How to Prepare Your Own Advance Directives
An advance directive is a legal document that ordinary people can complete to explain the kinds of medical treatments they would wish to receive, or not receive, when they can no longer speak for themselves.
Each state has its own laws defining the form advance directives can take and what medical decisions they can address. One common form is the living will, which can specify your preferences about certain kinds of life-sustaining treatments. Another is the durable power of attorney (otherwise referred to as health care proxy or agent), which names a trusted family member or friend to speak for you if you are unable to speak for yourself.
Because it is impossible to predict the medical conditions and other circumstances you might face in the future, experts believe that the durable power of attorney is likely to be more flexible and helpful. But only if the person you name knows your values and feelings about potential medical treatments and quality of life.
The following simple steps can help in the process of completing an advance directive1:
- You do not need a lawyer to prepare advance directives.
- Complete a state-specific advance directive (see below for some options).
- Make sure that your physician and loved ones are aware of your specific requests.
- Ask someone else to look over the documents so that you can be sure you have filled them out correctly.
- Read all of the instructions carefully to be sure that you have included all of the necessary information and that your documents are witnessed properly.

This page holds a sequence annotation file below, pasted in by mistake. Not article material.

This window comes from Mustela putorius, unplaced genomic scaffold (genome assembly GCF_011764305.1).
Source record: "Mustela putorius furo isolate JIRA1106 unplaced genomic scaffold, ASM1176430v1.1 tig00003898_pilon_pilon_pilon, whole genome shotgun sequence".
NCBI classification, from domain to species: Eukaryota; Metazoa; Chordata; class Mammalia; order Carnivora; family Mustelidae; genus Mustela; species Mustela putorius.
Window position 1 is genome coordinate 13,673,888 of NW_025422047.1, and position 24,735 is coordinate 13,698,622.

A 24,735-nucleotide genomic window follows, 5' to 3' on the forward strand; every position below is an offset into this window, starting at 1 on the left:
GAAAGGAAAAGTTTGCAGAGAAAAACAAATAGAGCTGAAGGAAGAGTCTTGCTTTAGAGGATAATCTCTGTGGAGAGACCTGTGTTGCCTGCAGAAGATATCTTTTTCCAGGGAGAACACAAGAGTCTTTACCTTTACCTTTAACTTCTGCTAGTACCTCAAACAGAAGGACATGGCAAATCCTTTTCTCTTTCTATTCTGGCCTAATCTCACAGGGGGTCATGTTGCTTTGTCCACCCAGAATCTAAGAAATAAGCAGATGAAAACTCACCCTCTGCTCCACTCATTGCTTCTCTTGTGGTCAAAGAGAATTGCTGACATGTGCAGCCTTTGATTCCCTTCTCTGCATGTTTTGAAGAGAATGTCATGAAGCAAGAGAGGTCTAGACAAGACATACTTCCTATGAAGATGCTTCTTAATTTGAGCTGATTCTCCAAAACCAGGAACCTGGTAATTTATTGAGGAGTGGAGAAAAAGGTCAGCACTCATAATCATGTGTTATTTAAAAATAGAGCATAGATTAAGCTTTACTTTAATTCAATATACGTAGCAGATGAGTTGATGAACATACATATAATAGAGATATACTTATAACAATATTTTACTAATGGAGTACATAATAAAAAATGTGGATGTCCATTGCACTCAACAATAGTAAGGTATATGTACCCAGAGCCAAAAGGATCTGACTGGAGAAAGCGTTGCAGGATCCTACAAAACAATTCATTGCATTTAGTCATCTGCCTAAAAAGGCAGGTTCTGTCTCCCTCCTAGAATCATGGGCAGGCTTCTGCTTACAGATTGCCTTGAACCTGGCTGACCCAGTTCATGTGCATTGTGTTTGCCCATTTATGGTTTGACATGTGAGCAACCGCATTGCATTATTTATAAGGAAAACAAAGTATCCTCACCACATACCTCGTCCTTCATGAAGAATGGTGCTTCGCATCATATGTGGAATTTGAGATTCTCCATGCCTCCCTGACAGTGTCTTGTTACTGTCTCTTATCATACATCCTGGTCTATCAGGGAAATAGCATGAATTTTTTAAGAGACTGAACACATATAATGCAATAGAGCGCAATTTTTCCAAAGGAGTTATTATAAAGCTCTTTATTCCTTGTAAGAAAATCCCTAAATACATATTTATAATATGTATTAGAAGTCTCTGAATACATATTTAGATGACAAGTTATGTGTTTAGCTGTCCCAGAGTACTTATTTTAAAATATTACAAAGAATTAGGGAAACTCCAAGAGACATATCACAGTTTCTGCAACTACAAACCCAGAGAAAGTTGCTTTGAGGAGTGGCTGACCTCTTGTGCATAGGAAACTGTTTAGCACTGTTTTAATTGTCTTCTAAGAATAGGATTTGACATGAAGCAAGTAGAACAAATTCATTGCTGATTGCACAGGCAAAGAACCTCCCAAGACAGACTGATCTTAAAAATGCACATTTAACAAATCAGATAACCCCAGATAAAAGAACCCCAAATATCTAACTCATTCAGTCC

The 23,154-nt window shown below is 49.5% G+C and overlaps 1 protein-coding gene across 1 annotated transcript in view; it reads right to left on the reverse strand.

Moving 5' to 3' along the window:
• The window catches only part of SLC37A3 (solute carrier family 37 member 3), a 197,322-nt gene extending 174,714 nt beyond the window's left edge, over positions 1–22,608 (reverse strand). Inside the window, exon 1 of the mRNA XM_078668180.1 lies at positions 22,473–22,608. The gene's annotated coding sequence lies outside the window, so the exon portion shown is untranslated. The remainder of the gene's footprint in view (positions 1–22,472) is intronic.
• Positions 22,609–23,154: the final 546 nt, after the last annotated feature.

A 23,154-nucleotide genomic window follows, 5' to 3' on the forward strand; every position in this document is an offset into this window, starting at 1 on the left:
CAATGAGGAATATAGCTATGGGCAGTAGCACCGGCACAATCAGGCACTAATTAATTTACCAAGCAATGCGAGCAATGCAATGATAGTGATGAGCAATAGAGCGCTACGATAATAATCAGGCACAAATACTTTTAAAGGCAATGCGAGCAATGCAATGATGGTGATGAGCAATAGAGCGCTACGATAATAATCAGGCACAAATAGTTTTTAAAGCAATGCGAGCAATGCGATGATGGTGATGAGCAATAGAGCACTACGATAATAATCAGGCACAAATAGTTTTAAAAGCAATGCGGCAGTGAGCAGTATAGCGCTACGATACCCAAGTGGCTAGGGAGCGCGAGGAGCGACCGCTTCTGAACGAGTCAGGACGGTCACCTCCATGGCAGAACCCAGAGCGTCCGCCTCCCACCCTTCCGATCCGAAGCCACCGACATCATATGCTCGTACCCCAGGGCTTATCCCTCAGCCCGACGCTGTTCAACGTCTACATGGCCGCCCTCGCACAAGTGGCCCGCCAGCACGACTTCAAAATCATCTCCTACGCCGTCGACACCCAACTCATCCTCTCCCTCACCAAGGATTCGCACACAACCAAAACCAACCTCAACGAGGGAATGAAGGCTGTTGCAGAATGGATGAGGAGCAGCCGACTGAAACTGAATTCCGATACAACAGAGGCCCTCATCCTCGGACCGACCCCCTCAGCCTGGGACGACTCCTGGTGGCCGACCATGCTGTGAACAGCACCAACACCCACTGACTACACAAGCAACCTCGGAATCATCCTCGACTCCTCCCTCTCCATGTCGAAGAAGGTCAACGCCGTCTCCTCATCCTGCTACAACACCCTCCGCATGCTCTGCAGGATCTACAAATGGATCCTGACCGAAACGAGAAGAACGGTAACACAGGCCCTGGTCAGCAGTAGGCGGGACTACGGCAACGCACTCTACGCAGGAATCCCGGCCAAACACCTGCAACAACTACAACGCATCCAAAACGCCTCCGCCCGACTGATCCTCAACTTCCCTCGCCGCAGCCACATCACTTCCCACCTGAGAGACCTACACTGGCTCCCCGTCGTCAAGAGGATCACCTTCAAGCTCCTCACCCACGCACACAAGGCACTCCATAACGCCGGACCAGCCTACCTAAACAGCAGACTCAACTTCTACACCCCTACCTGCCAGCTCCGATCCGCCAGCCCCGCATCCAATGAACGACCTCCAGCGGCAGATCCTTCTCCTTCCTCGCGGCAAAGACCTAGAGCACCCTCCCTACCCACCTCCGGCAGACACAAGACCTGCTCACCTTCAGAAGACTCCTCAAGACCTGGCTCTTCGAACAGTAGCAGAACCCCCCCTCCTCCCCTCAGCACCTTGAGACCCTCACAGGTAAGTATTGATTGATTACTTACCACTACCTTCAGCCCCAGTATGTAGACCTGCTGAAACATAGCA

- Make several photocopies of the completed documents.
- Keep the original documents in a safe but easily accessible place, and tell others where you put them; you can note on the photocopies the location where the originals are kept.
- DO NOT KEEP YOUR ADVANCE DIRECTIVES IN A SAFE DEPOSIT BOX. Other people may need access to them.
- Give photocopies to your healthcare proxy (agent), doctors and anyone else who might be involved with your healthcare.
One good source of free, downloadable advance directive forms is Caring Connections (www.caringinfo.org/Home.htm and click on Advance Directives).
Aging with Dignity offers a document called “Five Wishes,” which makes advance care planning more user-friendly, valid in 40 states and downloadable for $5 from www.agingwithdignity.org/5wishes.html.
Other sources of advance directive forms to complete include your state medical society and most hospitals or other health care providers.
It is important to realize that no legal document can guarantee that your medical care will unfold exactly as you might have wished in a medical crisis. Advance directives can also be revoked at any time by a competent patient. Still, they can offer comfort by providing invaluable guidance for a time when it is needed most.